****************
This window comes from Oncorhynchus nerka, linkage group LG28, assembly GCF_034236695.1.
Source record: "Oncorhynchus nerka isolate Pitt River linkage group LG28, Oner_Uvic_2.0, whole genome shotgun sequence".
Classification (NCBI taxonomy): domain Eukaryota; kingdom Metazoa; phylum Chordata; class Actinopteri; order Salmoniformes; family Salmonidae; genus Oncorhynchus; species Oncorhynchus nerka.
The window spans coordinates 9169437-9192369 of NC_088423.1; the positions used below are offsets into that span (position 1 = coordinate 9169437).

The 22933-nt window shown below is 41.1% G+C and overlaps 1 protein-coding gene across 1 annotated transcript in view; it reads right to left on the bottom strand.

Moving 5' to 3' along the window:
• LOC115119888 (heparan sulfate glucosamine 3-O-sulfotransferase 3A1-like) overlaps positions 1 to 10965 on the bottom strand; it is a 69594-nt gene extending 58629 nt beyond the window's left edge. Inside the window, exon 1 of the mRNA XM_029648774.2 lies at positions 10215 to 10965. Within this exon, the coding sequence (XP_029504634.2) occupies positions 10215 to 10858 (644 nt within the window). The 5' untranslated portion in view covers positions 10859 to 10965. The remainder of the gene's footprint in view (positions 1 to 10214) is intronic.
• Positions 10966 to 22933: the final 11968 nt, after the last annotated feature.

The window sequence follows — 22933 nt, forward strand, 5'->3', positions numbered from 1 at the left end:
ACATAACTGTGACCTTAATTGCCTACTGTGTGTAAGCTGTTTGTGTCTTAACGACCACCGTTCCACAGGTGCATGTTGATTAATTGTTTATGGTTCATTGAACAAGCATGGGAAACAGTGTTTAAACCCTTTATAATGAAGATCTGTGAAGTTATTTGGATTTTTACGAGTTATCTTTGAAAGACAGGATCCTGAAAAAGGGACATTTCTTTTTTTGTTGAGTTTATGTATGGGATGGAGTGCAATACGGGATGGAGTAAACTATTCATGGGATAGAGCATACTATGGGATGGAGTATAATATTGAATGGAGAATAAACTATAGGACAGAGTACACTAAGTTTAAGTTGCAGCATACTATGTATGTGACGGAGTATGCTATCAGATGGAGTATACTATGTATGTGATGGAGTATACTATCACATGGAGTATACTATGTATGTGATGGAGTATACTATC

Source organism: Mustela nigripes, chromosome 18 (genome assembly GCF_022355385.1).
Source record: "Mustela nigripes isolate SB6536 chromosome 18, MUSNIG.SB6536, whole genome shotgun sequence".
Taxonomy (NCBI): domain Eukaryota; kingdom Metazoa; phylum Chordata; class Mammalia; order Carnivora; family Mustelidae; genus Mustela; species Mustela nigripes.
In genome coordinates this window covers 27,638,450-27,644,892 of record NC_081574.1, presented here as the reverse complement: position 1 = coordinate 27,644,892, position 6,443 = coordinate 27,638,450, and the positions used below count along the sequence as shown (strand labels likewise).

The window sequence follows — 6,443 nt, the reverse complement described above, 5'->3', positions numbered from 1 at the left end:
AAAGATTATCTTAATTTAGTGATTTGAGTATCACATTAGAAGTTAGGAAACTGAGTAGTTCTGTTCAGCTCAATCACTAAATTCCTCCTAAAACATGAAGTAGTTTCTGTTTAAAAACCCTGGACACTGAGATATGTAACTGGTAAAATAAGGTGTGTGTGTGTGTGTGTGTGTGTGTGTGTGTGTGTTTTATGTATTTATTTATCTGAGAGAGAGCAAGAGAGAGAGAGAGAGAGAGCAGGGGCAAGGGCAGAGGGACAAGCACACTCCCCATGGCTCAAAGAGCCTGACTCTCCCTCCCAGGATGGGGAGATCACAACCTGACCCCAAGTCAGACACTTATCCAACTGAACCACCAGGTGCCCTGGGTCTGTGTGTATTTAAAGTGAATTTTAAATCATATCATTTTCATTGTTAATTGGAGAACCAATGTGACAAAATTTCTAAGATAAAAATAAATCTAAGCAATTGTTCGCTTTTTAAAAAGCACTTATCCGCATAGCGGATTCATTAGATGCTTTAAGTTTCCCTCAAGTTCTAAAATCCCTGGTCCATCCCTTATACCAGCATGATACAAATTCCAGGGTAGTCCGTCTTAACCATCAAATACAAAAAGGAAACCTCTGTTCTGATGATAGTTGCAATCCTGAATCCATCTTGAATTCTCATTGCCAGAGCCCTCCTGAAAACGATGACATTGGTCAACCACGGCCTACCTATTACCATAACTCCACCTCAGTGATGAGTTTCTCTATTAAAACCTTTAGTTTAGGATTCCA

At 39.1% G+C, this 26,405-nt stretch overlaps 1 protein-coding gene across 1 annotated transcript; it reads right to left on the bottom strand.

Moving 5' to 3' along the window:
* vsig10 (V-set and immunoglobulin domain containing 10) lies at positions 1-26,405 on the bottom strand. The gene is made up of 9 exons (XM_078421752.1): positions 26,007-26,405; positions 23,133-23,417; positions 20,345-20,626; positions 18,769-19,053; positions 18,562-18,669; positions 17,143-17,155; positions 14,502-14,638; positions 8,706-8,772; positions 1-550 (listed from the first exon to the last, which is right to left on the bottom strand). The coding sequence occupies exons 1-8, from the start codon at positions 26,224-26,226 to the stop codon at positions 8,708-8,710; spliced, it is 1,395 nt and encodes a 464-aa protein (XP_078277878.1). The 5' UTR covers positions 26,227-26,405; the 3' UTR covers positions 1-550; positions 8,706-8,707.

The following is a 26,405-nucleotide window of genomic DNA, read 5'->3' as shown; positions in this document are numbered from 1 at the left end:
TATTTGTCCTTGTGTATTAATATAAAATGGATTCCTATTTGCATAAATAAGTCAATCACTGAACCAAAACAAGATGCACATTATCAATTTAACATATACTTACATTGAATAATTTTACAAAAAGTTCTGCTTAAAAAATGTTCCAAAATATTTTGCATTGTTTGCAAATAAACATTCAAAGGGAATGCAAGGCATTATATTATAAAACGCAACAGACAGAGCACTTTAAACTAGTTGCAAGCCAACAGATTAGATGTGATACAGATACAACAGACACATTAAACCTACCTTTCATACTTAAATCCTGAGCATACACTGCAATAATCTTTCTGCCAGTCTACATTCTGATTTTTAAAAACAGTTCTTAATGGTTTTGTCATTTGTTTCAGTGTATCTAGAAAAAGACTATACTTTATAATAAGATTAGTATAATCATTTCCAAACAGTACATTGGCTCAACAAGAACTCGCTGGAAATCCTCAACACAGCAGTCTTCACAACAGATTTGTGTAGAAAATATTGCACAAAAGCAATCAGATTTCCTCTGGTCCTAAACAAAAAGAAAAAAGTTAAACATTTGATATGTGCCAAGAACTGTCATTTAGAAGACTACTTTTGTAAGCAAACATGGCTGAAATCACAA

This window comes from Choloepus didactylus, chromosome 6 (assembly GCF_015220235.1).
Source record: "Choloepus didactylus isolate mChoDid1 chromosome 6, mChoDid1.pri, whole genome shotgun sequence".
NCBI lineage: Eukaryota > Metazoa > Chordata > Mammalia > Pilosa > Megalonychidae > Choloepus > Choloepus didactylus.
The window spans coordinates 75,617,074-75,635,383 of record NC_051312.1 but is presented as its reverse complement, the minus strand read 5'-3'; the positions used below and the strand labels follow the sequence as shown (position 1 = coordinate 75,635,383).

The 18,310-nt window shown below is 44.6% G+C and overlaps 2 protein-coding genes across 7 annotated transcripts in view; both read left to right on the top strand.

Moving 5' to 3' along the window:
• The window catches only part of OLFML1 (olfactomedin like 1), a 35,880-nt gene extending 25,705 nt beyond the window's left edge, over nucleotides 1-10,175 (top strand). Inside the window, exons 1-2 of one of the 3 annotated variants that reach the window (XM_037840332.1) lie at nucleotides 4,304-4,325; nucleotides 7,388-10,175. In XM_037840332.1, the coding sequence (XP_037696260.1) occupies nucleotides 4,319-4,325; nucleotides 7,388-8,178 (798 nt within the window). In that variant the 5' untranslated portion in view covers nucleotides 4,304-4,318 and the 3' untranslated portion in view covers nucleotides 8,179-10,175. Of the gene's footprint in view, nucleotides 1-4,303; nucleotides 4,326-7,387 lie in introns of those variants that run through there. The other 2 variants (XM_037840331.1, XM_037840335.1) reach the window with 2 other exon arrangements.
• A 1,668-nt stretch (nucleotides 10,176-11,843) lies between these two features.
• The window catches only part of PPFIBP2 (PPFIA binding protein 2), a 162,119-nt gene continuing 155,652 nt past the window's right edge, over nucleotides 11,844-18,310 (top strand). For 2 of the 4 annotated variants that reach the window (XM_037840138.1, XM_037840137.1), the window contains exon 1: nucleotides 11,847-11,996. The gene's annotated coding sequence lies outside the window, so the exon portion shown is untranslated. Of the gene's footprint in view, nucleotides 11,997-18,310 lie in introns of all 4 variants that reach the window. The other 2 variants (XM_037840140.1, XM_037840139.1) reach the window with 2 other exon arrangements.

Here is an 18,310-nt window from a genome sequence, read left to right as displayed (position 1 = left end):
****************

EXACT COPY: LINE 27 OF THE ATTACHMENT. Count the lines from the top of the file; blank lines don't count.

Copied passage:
Moving 5' to 3' along the window: